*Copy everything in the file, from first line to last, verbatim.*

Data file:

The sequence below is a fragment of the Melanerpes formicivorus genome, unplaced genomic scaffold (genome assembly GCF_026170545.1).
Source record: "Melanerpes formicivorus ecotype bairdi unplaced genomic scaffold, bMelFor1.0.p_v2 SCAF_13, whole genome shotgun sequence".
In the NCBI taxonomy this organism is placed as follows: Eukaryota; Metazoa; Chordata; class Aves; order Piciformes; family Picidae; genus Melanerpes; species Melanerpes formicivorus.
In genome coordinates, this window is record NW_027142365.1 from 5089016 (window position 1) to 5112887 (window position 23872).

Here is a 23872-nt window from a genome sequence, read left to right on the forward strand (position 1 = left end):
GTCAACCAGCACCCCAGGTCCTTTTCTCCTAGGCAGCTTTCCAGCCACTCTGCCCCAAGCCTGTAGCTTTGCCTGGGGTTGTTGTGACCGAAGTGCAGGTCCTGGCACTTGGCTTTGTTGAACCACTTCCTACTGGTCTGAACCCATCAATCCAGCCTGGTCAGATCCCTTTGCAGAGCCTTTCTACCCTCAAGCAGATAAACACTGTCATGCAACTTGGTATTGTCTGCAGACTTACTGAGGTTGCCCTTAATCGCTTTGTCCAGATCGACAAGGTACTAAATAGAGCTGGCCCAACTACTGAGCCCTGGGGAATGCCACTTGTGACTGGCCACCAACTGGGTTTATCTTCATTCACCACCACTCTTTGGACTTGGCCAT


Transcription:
The sequence below is a fragment of the Melanerpes formicivorus genome, unplaced genomic scaffold (genome assembly GCF_026170545.1).
Source record: "Melanerpes formicivorus ecotype bairdi unplaced genomic scaffold, bMelFor1.0.p_v2 SCAF_13, whole genome shotgun sequence".
In the NCBI taxonomy this organism is placed as follows: Eukaryota; Metazoa; Chordata; class Aves; order Piciformes; family Picidae; genus Melanerpes; species Melanerpes formicivorus.
In genome coordinates, this window is record NW_027142365.1 from 5089016 (window position 1) to 5112887 (window position 23872).

Here is a 23872-nt window from a genome sequence, read left to right on the forward strand (position 1 = left end):
GTCAACCAGCACCCCAGGTCCTTTTCTCCTAGGCAGCTTTCCAGCCACTCTGCCCCAAGCCTGTAGCTTTGCCTGGGGTTGTTGTGACCGAAGTGCAGGTCCTGGCACTTGGCTTTGTTGAACCACTTCCTACTGGTCTGAACCCATCAATCCAGCCTGGTCAGATCCCTTTGCAGAGCCTTTCTACCCTCAAGCAGATAAACACTGTCATGCAACTTGGTATTGTCTGCAGACTTACTGAGGTTGCCCTTAATCGCTTTGTCCAGATCGACAAGGTACTAAATAGAGCTGGCCCAACTACTGAGCCCTGGGGAATGCCACTTGTGACTGGCCACCAACTGGGTTTATCTTCATTCACCACCACTCTTTGGACTTGGCCAT